Jump to main content
Jump to site search

Issue 43, 2014
Previous Article Next Article

X-Ray absorption spectroscopy of LiBF4 in propylene carbonate: a model lithium ion battery electrolyte

Author affiliations

Abstract

Since their introduction into the commercial marketplace in 1991, lithium ion batteries have become increasingly ubiquitous in portable technology. Nevertheless, improvements to existing battery technology are necessary to expand their utility for larger-scale applications, such as electric vehicles. Advances may be realized from improvements to the liquid electrolyte; however, current understanding of the liquid structure and properties remains incomplete. X-ray absorption spectroscopy of solutions of LiBF4 in propylene carbonate (PC), interpreted using first-principles electronic structure calculations within the eXcited electron and Core Hole (XCH) approximation, yields new insight into the solvation structure of the Li+ ion in this model electrolyte. By generating linear combinations of the computed spectra of Li+-associating and free PC molecules and comparing to the experimental spectrum, we find a Li+–solvent interaction number of 4.5. This result suggests that computational models of lithium ion battery electrolytes should move beyond tetrahedral coordination structures.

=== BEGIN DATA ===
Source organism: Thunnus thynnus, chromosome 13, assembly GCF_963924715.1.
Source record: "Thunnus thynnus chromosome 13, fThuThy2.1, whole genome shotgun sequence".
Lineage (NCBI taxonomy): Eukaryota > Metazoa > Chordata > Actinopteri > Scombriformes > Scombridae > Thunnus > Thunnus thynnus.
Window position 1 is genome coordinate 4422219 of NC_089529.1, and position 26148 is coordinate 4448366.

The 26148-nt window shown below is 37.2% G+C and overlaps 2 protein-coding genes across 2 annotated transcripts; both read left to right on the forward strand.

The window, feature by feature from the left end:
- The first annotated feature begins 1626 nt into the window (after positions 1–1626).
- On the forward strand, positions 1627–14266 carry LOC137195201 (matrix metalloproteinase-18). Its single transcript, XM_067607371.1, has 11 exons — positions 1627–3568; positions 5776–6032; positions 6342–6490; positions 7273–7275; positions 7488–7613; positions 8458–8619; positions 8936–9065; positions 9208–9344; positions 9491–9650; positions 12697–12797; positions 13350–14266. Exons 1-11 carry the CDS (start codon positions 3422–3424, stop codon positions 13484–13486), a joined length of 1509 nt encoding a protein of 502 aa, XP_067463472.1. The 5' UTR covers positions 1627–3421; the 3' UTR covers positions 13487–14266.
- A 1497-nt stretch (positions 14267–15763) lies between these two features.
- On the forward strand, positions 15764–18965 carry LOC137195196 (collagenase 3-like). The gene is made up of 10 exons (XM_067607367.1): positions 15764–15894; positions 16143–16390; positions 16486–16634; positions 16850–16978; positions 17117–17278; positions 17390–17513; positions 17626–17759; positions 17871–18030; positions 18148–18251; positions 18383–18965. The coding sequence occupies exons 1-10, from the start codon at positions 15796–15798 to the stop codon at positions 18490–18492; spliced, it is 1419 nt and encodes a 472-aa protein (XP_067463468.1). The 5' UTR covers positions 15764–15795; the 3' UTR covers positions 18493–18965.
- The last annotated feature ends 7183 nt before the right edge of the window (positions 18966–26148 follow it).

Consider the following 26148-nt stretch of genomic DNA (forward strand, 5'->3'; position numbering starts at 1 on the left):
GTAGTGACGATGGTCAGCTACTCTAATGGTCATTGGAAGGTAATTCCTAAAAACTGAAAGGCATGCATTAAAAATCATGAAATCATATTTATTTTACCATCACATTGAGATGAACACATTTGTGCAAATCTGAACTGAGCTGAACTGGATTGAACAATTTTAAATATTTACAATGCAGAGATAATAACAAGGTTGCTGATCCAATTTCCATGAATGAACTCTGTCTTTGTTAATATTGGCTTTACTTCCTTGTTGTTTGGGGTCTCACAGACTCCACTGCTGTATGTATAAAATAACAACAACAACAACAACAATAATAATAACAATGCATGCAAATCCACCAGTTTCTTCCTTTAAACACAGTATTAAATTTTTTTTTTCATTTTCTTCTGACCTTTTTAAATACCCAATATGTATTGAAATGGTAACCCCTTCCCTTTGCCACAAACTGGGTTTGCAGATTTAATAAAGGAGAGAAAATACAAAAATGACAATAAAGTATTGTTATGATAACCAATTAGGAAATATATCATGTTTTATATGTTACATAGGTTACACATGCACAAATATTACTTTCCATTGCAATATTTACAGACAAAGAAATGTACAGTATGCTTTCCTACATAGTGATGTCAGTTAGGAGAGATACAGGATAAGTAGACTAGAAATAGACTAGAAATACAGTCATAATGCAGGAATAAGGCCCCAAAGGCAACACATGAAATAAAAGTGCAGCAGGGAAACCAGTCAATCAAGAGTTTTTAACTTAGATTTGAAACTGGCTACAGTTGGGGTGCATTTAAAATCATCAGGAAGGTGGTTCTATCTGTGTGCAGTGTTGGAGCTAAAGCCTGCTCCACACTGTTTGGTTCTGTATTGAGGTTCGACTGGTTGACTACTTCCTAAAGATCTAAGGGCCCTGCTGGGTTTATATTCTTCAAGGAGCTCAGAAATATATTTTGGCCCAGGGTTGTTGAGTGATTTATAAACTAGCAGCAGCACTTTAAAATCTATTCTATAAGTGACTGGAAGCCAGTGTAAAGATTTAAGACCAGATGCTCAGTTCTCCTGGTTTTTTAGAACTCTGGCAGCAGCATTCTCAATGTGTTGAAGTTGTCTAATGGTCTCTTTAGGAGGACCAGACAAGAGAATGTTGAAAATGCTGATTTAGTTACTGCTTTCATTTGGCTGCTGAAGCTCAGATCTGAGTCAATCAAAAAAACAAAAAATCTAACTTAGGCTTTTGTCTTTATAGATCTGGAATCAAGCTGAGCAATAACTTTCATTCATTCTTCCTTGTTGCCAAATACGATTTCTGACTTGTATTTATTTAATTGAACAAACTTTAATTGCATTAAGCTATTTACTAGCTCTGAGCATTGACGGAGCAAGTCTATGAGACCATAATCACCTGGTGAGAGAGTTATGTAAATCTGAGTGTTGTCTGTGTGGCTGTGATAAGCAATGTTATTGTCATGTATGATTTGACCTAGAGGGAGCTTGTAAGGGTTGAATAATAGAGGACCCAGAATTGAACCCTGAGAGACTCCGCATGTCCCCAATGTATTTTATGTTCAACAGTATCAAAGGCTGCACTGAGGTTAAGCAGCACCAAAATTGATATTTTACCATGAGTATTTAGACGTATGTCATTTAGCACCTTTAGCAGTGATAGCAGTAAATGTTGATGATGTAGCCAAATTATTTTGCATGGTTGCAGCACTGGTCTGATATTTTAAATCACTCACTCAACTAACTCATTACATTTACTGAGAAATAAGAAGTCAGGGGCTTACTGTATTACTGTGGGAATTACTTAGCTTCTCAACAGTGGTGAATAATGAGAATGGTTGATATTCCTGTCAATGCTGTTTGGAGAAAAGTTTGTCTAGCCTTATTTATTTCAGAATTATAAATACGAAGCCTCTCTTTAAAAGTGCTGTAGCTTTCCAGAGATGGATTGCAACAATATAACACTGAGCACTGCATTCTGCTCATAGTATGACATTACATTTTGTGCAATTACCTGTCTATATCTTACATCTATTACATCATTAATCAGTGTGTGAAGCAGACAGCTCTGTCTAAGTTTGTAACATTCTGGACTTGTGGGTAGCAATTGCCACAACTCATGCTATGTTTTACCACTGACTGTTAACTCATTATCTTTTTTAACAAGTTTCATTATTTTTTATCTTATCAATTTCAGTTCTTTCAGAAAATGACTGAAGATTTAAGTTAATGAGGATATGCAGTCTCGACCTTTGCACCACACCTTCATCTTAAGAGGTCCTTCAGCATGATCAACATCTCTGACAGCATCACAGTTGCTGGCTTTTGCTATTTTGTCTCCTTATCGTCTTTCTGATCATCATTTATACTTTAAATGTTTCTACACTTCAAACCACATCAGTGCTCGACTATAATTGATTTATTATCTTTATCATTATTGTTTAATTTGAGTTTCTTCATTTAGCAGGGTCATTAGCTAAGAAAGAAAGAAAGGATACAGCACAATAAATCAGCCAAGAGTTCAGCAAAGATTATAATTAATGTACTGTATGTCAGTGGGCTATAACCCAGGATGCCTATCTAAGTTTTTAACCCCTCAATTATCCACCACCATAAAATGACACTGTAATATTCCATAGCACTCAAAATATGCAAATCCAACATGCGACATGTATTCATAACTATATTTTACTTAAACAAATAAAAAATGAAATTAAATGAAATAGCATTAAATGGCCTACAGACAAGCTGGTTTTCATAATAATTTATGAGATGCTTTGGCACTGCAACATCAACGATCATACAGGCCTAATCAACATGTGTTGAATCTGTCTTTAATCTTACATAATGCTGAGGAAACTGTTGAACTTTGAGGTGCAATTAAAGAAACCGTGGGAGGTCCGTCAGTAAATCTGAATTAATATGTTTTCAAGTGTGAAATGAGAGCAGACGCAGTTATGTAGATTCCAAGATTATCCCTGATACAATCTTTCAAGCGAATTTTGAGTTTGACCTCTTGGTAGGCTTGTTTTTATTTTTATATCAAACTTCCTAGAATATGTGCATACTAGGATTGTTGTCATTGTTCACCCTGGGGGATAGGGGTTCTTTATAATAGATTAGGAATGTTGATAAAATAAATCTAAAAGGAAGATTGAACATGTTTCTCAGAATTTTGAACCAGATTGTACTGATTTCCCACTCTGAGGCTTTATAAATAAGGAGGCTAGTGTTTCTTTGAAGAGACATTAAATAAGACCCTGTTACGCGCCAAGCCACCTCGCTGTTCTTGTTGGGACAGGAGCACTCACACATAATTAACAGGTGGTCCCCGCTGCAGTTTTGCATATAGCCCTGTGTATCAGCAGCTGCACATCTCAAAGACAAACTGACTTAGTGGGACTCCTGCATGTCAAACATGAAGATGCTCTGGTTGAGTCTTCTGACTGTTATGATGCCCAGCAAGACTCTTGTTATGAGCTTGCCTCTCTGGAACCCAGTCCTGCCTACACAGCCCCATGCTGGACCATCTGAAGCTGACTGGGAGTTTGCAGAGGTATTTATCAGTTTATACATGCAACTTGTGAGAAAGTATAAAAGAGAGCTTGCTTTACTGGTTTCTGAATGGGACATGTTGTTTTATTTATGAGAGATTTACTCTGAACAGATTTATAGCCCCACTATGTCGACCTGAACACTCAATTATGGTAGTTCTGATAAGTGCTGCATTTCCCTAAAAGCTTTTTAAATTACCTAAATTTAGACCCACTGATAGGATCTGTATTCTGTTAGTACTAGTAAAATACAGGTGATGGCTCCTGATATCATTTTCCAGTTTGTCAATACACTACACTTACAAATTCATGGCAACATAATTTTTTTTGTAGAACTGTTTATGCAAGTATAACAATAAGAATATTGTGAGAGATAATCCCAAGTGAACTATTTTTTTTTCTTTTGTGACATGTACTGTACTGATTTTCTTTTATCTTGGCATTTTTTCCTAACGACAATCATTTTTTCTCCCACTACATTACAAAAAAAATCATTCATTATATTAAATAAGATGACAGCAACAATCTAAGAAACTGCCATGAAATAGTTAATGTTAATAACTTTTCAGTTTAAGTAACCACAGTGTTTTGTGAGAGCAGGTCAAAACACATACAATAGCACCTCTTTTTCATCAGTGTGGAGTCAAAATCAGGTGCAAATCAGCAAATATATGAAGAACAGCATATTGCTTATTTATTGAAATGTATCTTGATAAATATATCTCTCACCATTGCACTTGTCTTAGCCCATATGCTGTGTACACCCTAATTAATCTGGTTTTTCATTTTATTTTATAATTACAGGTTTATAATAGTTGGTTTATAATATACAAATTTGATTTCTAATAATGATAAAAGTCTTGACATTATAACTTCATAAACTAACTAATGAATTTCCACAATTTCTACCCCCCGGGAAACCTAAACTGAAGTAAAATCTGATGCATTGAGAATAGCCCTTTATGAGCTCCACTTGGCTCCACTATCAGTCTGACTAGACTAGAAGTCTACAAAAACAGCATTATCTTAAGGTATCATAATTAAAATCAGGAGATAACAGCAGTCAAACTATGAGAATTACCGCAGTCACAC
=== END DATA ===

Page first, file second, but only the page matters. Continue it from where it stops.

Graphical abstract: X-Ray absorption spectroscopy of LiBF4 in propylene carbonate: a model lithium ion battery electrolyte

Back to tab navigation

Supplementary files

Article information


Submitted
22 Jul 2014
Accepted
19 Aug 2014
First published
20 Aug 2014

This article is Open Access

Phys. Chem. Chem. Phys., 2014,16, 23568-23575
Article type
Paper
Author version available

X-Ray absorption spectroscopy of LiBF4 in propylene carbonate: a model lithium ion battery electrolyte

J. W. Smith, R. K. Lam, A. T. Sheardy, O. Shih, A. M. Rizzuto, O. Borodin, S. J. Harris, D. Prendergast and R. J. Saykally, Phys. Chem. Chem. Phys., 2014, 16, 23568
DOI: 10.1039/C4CP03240C

This article is licensed under a Creative Commons Attribution-NonCommercial 3.0 Unported Licence. Material from this article can be used in other publications provided that the correct acknowledgement is given with the reproduced material and it is not used for commercial purposes.

Reproduced material should be attributed as follows:

  • For reproduction of material from NJC:
    [Original citation] - Published by The Royal Society of Chemistry (RSC) on behalf of the Centre National de la Recherche Scientifique (CNRS) and the RSC.
  • For reproduction of material from PCCP:
    [Original citation] - Published by the PCCP Owner Societies.
  • For reproduction of material from PPS:
    [Original citation] - Published by The Royal Society of Chemistry (RSC) on behalf of the European Society for Photobiology, the European Photochemistry Association, and RSC.
  • For reproduction of material from all other RSC journals:
    [Original citation] - Published by The Royal Society of Chemistry.

Information about reproducing material from RSC articles with different licences is available on our Permission Requests page.


Social activity

Search articles by author

Spotlight

Advertisements